One of the UK’s most historic and picturesque airfields, Old Sarum, near Salisbury, Wiltshire, could close in three months.
The owners of the airfield lease, the Hudson family, have given three months’ notice to businesses on the airfield to leave, and for owners to relocate their aircraft.
It follows a decision by the planning inspectorate not to grant planning permission for the owners to build 462 houses on the airfield, a decision labelled as “an unexpected and perverse decision” by Matthew Hudson, a director of the airfield.
Mr Hudson, in a letter sent to airfield residents, said, “After October 31, the Hudson family may not provide future loans to Old Sarum Airfield Limited since it now has absolutely no prospect of repaying the existing non-performing 7-figure loans, except by promoting unlimited flying.
“As the council’s own expert testified this could make the use of the airfield profitable but only with a very large increase in flying operations.
“The airfield profitable at that level would be able to fully service the existing loans from the Hudsons. The consequence would be a significant increase in aviation noise caused by overflying local residents and communities in and around Salisbury from unlimited flying of all types of aircraft including helicopters, at all hours. As accepted at the inquiry, this will damage the quality of life for hundreds of families. It would also reduce their property values considerably due to the noise nuisance 24-7.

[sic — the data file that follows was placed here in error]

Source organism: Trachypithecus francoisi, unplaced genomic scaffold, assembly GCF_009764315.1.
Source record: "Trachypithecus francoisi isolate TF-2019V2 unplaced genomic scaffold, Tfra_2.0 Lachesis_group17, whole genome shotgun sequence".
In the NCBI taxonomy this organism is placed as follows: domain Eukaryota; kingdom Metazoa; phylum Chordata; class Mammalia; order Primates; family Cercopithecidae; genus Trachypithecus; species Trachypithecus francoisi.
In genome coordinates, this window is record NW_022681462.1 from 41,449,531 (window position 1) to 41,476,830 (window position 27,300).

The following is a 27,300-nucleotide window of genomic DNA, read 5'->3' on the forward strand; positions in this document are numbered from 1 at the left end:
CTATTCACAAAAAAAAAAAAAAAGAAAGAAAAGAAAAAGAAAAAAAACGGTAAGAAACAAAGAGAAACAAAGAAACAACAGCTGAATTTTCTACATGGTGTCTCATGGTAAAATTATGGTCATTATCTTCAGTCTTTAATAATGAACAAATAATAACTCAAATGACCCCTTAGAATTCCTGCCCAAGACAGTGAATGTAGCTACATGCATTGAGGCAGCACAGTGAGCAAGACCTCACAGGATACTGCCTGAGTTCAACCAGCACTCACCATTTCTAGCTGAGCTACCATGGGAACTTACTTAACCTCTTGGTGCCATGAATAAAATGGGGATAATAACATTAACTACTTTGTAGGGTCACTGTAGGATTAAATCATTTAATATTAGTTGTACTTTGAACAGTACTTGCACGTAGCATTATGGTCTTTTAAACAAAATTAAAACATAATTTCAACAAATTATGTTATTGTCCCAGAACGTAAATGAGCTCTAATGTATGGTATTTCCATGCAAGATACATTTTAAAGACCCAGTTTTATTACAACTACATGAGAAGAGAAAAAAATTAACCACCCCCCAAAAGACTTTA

“Matthew Hudson is considering this unpleasant quandary – impose large property losses on hundreds of homeowners while reducing their quality of life; or close the airfield and personally realise unsustainable seven figure losses. This is a situation which, with the support of dedicated staff, he has spent decades a £million trying to prevent.
“In the interim we need to keep all our options open and to this end we are forthwith giving you three months’ notice of the termination of your licence. Your licence will terminate on 31 October 31 209 when you will have no rights of access to any of the airfield premises or any use of the airfield.
“We are very sorry that we are forced to take this action but want to provide you with as much advance notice as possible. I hope you understand that we need to ensure that we keep all our options open in order to permit mitigation of some of the harm that this strange, indeed unfounded decision by Wiltshire Council and the planning inspector has caused.”